Why Philippines is seen as less competitive

The paper says the Marcos administration must double down on its efforts as the country competes with other economies for investments and tourism dollars.


June 22, 2023

MANILA – People singing hosannas to the Philippines being “in a good place” after overcoming the worst of the COVID-19 pandemic got a stinging reality check this week, when the Switzerland-based International Institute for Management Development (IMD) reported the country’s slide to 52nd spot in the world’s competitiveness ranking this year.

The drop from 48th place in 2022 was traced mainly to the deterioration in exchange rate stability and tourism receipts, on top of a faster inflation rate. The lower ranking means the Philippines remains the second least competitive country among 14 economies in Asia-Pacific, an unwanted distinction that the country has unfortunately held for six straight years.

The ranking was based on how the Philippines stacked up in 255 criteria spread across four main competitiveness factors — economic performance, government efficiency, business efficiency, and infrastructure — which are used by the IMD’s World Competitiveness Center (WCC) in rating each economy covered by its annual study.

The slump in the Philippines’ 2023 ranking in the 35th edition of the closely watched IMD scorecard puts the country far behind neighbors Singapore — ranked the most competitive economy in Southeast Asia and 4th overall among 64 rated economies — Malaysia (27th), Thailand (30th), and Indonesia (34th).

The IMD noted that “clear winners and losers are emerging from a combination of political, economic, and social events of global reach,” including the war in Ukraine and the global rise in the prices of basic commodities.

Sadly, the Philippines’ tumble in competitiveness ranking puts into sharp focus the challenges that lay ahead for the Marcos administration if it wants the country to catch up with its neighbors. As shown by the IMD report, the country recorded drops in three of the four major dimensions of competitiveness that, in turn, indicate the quality of life in an economy

The steepest decline was seen in government efficiency, which covers tax policy, public finance, and business legislation. Government efficiency was shown to have deteriorated for five straight years. The report also found that the Philippines did not perform well in education, health and environment, and basic infrastructure, just some of the consequences of having one of the longest and most stringent lockdowns during the COVID-19 pandemic.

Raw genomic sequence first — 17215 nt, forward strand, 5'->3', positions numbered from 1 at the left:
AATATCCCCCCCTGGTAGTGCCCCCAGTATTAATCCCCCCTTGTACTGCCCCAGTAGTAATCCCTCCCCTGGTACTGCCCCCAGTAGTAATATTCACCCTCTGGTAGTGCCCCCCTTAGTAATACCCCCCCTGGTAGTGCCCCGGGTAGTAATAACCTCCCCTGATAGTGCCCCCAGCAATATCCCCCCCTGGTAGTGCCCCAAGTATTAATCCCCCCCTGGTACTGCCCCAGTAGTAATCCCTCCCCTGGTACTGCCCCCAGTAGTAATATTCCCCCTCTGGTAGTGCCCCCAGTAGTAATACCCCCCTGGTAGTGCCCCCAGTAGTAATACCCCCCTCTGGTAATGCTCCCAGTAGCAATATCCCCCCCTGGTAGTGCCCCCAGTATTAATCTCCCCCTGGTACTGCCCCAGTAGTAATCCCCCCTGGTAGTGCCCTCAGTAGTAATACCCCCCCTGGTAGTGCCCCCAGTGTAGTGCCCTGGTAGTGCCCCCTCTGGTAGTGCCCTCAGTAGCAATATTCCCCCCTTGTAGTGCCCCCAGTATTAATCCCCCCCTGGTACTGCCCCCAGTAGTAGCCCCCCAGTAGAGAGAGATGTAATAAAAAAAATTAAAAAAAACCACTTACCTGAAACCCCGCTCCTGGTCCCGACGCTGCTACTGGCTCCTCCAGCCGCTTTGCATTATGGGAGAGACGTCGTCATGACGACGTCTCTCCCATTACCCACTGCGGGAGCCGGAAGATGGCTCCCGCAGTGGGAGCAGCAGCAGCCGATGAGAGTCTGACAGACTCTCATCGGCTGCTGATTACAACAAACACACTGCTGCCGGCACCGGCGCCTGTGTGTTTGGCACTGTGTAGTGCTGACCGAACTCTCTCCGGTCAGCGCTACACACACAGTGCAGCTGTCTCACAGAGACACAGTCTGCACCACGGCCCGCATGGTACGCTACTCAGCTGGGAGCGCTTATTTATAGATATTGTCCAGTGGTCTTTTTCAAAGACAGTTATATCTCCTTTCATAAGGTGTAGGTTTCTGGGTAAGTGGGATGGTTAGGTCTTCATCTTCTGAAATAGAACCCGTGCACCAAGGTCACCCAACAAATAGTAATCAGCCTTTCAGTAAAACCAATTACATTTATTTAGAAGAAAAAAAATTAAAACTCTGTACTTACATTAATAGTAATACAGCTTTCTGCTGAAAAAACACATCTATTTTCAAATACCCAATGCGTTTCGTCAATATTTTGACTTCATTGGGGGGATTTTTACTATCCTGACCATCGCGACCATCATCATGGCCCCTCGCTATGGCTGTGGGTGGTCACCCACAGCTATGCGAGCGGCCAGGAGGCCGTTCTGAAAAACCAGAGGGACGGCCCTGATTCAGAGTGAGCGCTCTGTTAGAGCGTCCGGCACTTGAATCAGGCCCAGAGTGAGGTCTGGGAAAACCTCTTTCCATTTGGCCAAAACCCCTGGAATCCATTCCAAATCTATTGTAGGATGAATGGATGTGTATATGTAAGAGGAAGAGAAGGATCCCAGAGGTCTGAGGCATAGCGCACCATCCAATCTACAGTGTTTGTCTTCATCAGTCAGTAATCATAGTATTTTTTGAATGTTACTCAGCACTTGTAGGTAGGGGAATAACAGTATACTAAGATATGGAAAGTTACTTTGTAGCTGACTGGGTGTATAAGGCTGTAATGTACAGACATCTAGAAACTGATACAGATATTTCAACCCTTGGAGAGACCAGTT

But even more massive challenges lay ahead, as underscored by the Asian Institute of Management (AIM) Rizalino S. Navarro Policy Center for Competitiveness, IMD’s local partner that helped put together the Philippine country report.

“Some of the challenges that the Philippines faces in 2023 include sustaining economic recovery and growth momentum amid global downside risks, strengthening social protection and health-care systems for inclusive development, addressing learning gaps to improve [the] local education system, investing in sustainable infrastructure to reduce climate change vulnerability, and reinforcing efficient public management strategies to support fiscal responsibility,” the AIM said in a statement.

The Marcos administration must take the report’s sobering findings as a wake-up call and added reason to double down on its efforts to overcome this fresh set of challenges as the country competes with other economies for investments and tourism dollars. The Philippines can also build on its significant improvements in such fronts as economic performance—where it climbed from 53rd place in 2022 to 40th in 2023—as well as long-term growth in labor force and employment, university education, and access to financial services.

Filipinos can also take heart from the feedback generated by an extensive executive opinion survey, which said that the Philippine economy was attractive mainly because of its skilled workforce, open and positive attitudes, dynamism of the economy, high educational attainment, and cost competitiveness. These key strengths can be harnessed while the government and its partners in the private sector and the academe work together in areas where the Philippines scored lower compared to other countries.

The Marcos administration can take its cue as well from the most competitive nations—Denmark, Ireland, Switzerland, and Europe as a whole—and strengthen public institutions and its education system, factors that set apart the top-ranked countries from cellar dwellers. Ireland, Iceland, and Bahrain, for example, were noted for their governments’ quick adoption of national policies based on changing economic conditions.

Given the perceived risks of a global economic recession, stubborn inflationary pressures, and geopolitical conflicts weighing down business confidence levels, the Philippines has to be more agile and nimble enough to respond to disruptions that will inevitably crop up. A major determinant of a country’s improved performance, according to IMD professor and WCC director Arturo Bris, is its ability to generate prosperity for its people.

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